1 Monday, 4 November 2013
2 [Open session]
3 [The accused entered court]
4 --- Upon commencing at 9.34 a.m.
5 JUDGE ORIE: Good morning to everyone in and around this
7 Mr. Registrar, would you please call the case.
8 THE REGISTRAR: Good morning, Your Honours.
9 This is the case IT-09-92-T, the Prosecutor versus Ratko Mladic.
10 Thank you.
11 JUDGE ORIE: Thank you, Mr. Registrar.
12 There seem to be no preliminaries, which means that we go into
13 closed session to hear the remainder of the testimony of the present
15 [Closed session]
11 Pages 18705-18748 redacted. Closed session.
11 [Open session]
12 THE REGISTRAR: We're back in open session, Your Honours. Thank
14 JUDGE ORIE: Thank you, Mr. Registrar.
15 May I take it, Mr. Groome, that the Prosecution is ready to call
16 Mr. Higgs after the break?
17 MR. GROOME: That's correct, Your Honour.
18 JUDGE ORIE: Then we take a break, and we resume at 20 minutes
19 past 12.00.
20 --- Recess taken at 11.59 a.m.
21 --- On resuming at 12.22 p.m.
22 JUDGE ORIE: The witness may be escorted into the courtroom.
23 MR. GROOME: Your Honours, if I can deal briefly with a residual
24 matter from the last witness.
25 We have uploaded a corrected version of the document. It can be
1 found in 65 ter 13858A, so at this time we would move that into evidence.
2 The Chamber's already assigned the number, P2603.
3 JUDGE ORIE: Yes.
4 Mr. Registrar, 65 ter 13858A is admitted into evidence, and
5 appears under the number P2603 already reserved for that purpose.
6 [The witness entered court]
7 JUDGE ORIE: No need to have it under seal, Mr. Groome, I take
9 MR. GROOME: No, Your Honour.
10 JUDGE ORIE: Good morning, Mr. Higgs.
11 THE WITNESS: Good morning, Your Honour.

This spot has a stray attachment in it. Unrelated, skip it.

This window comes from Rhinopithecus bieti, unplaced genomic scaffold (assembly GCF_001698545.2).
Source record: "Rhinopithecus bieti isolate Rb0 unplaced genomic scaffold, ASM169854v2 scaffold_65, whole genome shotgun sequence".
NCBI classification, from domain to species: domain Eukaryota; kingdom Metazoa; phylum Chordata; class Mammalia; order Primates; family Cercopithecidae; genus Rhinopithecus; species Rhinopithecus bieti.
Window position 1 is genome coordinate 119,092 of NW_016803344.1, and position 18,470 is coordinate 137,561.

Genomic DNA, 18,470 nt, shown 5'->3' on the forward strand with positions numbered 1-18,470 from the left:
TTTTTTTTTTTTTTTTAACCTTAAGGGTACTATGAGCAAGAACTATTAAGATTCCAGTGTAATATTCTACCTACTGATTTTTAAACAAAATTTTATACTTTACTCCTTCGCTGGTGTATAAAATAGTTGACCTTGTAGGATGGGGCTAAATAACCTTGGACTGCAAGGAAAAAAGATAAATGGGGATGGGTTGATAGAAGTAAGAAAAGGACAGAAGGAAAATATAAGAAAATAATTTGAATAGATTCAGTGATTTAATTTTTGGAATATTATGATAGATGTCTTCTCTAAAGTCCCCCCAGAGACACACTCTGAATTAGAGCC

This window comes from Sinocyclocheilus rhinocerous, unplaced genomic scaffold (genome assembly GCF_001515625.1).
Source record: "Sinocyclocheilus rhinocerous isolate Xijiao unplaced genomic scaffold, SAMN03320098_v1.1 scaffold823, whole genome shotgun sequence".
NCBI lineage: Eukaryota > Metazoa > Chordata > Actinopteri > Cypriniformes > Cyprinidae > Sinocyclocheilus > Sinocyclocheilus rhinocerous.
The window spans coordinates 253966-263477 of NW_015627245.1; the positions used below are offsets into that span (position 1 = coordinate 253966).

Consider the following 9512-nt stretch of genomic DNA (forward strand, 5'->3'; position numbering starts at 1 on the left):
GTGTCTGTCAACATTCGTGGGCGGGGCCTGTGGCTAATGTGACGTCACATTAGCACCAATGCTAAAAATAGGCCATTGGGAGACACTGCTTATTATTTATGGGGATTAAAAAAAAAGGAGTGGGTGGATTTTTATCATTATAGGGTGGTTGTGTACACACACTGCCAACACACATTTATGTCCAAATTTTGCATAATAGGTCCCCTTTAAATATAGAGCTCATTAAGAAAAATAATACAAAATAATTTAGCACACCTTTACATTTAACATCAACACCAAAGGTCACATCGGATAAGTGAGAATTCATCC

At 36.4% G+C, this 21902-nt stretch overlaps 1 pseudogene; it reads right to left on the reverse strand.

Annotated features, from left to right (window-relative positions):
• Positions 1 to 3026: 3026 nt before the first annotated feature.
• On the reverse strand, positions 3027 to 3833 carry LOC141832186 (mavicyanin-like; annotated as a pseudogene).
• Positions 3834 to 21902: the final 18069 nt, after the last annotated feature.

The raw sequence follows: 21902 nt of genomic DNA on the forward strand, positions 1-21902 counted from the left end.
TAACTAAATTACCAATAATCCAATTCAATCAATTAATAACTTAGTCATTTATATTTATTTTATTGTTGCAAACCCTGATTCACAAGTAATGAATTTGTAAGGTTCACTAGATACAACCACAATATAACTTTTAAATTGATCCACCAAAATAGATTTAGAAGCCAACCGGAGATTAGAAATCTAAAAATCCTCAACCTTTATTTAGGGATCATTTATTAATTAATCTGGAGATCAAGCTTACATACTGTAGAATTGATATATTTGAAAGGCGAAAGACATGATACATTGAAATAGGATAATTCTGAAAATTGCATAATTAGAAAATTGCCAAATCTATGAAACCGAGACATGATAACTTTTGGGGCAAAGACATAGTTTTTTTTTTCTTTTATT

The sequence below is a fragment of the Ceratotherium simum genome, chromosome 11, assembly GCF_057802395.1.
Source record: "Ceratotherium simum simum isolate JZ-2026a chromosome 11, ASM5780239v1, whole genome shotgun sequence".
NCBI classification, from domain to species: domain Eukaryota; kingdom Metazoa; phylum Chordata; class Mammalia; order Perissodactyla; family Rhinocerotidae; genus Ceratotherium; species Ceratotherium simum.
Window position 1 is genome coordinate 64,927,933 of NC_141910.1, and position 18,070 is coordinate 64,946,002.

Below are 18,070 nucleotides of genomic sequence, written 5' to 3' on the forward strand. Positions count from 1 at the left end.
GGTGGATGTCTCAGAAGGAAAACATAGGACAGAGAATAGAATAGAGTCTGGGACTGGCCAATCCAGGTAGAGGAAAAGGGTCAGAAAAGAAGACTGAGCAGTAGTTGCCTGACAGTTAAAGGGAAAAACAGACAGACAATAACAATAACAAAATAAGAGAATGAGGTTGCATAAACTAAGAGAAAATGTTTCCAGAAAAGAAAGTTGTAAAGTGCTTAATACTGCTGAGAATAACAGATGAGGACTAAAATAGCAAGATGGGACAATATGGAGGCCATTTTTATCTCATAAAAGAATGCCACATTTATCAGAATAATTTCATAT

12 JUDGE ORIE: Mr. Higgs, before you give evidence, the Rules
13 require that you make a solemn declaration. The text is now handed out
14 to you. May I invite you to make that solemn declaration.
15 THE WITNESS: I solemnly declare that I will speak the truth, the
16 whole truth, and nothing but the truth.
17 WITNESS: RICHARD HIGGS
18 JUDGE ORIE: Thank you. Please be seated, Mr. Higgs.
19 Mr. Higgs, you'll first be examined by Mr. Weber. Mr. Weber is
20 counsel for the Prosecution and you'll find him to your right.
21 Mr. Weber, you may proceed.
22 MR. WEBER: Good afternoon, Your Honours. Thank you.
23 Examination by Mr. Weber:
24 Q. Mr. Higgs, could you please introduce yourself to the
25 Trial Chamber?
1 A. Good morning. My name is Mr. Richard Higgs.
2 Q. Is it correct that you served in the British Army for 22 years
3 from 1980 to the year 2002?
4 A. That is correct.
5 Q. Could you please give the Trial Chamber a general overview of
6 your duties between 1987 and 2002.
7 A. During that time I worked for a specialist branch within the army
8 called the Small Arms School Corps, which specialises in technical
9 weaponry and the training of those weapons. I started, first of all,
10 using and training small arms weaponry, but then transferred across to
11 dedicated mortar training, and then finished my time with the army as the
12 senior technical expert for the British Army on mortars.
13 MR. WEBER: Could the Prosecution please have 65 ter 30280 for
14 the witness.
15 Q. Mr. Higgs, is this the report that you completed for the Mladic
16 case on the 8th of October, 2012.
17 A. Yes.
18 Q. On this first page of the report, you indicate that in the course